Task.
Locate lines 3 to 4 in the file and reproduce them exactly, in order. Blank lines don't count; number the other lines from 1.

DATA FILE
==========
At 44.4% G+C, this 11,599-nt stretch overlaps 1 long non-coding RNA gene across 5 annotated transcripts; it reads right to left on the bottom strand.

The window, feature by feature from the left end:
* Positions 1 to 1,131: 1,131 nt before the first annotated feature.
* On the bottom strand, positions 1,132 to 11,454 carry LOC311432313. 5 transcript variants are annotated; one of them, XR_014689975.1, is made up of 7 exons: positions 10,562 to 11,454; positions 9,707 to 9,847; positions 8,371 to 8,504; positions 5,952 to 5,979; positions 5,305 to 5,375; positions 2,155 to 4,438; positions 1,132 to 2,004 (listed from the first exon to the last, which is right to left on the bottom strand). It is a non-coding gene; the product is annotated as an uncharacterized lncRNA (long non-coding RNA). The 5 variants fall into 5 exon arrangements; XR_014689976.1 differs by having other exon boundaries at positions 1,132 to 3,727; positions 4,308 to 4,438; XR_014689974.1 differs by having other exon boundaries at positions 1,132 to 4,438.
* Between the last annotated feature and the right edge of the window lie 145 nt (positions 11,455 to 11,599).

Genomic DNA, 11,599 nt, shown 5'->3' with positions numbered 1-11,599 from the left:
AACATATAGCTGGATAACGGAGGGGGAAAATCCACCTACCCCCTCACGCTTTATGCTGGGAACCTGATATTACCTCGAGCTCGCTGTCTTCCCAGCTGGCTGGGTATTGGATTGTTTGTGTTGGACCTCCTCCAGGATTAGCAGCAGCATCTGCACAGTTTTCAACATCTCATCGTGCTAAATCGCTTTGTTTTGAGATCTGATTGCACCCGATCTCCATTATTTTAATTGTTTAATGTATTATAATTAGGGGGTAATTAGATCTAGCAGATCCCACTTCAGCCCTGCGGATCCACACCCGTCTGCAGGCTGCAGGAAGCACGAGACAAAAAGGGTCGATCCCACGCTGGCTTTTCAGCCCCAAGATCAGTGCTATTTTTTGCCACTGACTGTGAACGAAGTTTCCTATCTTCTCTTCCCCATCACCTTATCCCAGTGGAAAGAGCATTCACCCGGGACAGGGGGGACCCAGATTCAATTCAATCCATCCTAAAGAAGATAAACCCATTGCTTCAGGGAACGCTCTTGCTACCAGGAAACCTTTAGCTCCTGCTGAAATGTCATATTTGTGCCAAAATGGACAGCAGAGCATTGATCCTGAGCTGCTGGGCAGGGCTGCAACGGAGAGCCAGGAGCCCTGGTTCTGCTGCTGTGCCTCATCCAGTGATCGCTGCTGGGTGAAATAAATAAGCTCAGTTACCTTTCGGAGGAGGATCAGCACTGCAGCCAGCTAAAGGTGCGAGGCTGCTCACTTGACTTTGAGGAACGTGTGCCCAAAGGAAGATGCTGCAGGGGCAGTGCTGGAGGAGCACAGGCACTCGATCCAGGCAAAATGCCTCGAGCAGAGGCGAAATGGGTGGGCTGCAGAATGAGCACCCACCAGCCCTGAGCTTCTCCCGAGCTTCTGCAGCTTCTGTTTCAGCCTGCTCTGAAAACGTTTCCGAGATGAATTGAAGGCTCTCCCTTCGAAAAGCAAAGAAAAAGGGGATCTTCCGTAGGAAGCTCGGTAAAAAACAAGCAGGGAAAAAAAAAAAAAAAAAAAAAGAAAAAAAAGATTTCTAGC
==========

* Positions 1 to 1,131: 1,131 nt before the first annotated feature.
* On the bottom strand, positions 1,132 to 11,454 carry LOC311432313. 5 transcript variants are annotated; one of them, XR_014689975.1, is made up of 7 exons: positions 10,562 to 11,454; positions 9,707 to 9,847; positions 8,371 to 8,504; positions 5,952 to 5,979; positions 5,305 to 5,375; positions 2,155 to 4,438; positions 1,132 to 2,004 (listed from the first exon to the last, which is right to left on the bottom strand). It is a non-coding gene; the product is annotated as an uncharacterized lncRNA (long non-coding RNA). The 5 variants fall into 5 exon arrangements; XR_014689976.1 differs by having other exon boundaries at positions 1,132 to 3,727; positions 4,308 to 4,438; XR_014689974.1 differs by having other exon boundaries at positions 1,132 to 4,438.